Aaaaaanyway, fast-forward to Argentina, September 1832, and Charles Darwin - still in his early 20s, grey beard to follow without even a hint of post-modernist irony - has unearthed some spectacular fossils: gigantic skulls of big beasts that no one has seen since (*checks Christian calendar*) last Tuesday.

Subsequently we are treated to a delicious double-page spread of Darwin meandering with a Gaucho guide through an unspoiled verdant grass and arboreal landscape, conjuring in their minds all manner of South American Megafauna, like giant ground sloths and glyptodonts.

"All these lives lost in the oblivion of a time much longer than we imagined."
"You mean longer than The Bible tells us...? You do realise what you're saying could be deemed blasphemy, Darwin? Yes, you do."

It's sure starting to dawn on our Darwin. He'll be discussing that very subject with Hershel later.

"Those animals were gigantic. How could they have just disappeared one day?"
"Hunger? Thirst? Natural disasters?"

Brilliantly, their final supposition hovers over the spread's single inserted panel of soldiers standing over the bodies of some poor indigenous individuals they've just shot dead. That final supposition:

"Predators?"

There's a laudable balance throughout of the euphoria Darwin experiences on discovering, collecting and, errr, dissecting so many new animals and plants and seashells before shipping them home, and his dismay - at one meal boiling over into a rage which kept him in conflict with his Captain far longer than the script suggests here (it should be noted that he was the Captain's guest, not his employer) - at the way in which his compatriots mistreated the locals like slaves while in service or, out and about, as savage intruders upon the so-called civilisation which they were exporting. A little after-dinner irony for you, there.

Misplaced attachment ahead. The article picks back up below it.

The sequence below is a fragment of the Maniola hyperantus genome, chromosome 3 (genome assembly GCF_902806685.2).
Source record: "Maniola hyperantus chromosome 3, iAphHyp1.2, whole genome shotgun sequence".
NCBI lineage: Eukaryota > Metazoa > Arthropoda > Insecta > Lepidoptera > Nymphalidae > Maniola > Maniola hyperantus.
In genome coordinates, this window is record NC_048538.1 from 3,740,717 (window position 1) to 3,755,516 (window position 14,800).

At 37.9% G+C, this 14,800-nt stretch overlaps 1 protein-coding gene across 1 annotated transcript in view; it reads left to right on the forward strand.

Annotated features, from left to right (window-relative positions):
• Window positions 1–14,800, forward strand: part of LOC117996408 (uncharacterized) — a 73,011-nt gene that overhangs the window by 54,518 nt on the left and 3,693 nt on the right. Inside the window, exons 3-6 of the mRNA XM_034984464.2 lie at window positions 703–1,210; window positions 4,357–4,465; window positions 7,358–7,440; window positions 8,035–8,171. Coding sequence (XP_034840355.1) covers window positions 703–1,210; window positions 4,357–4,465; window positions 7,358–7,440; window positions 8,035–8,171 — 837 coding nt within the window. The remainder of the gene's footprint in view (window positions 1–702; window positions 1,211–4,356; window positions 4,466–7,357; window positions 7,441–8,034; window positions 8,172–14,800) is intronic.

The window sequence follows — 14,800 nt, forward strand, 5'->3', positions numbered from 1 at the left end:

Also admirable is the portrayal of Darwin's inconsistency, for although he was a humanist who believed all the other humans he encountered as essential equal, he was also repelled at times by their dirtiness and diseases and, yes, "savagery". This ambivalence (but also evidence of equality) is brought into especially sharp focus by a substantial, unexpected narrative thread about which I'd previously known nothing: the three individuals which Captain Fitzroy had abducted in chains on a prior visit to Tierra Del Fuego at the southern tip of South America.

"He secretly planned to save them from their savagery and convert them to the true faith... He turned those savages into real English gentlefolk, good Protestants. Fuega is now an educated young woman and an incredibly gifted linguist." She'll also prove a very quick learner invaluable to some of Darwin's studies. "Good old Jemmy is a plump little gent: perfumed, coiffed and always impeccably turned out. He never misses one of Reverend Matthews' services. Only York Minster still has his dark Indian stare. Might he have been too old at the time of his capture?"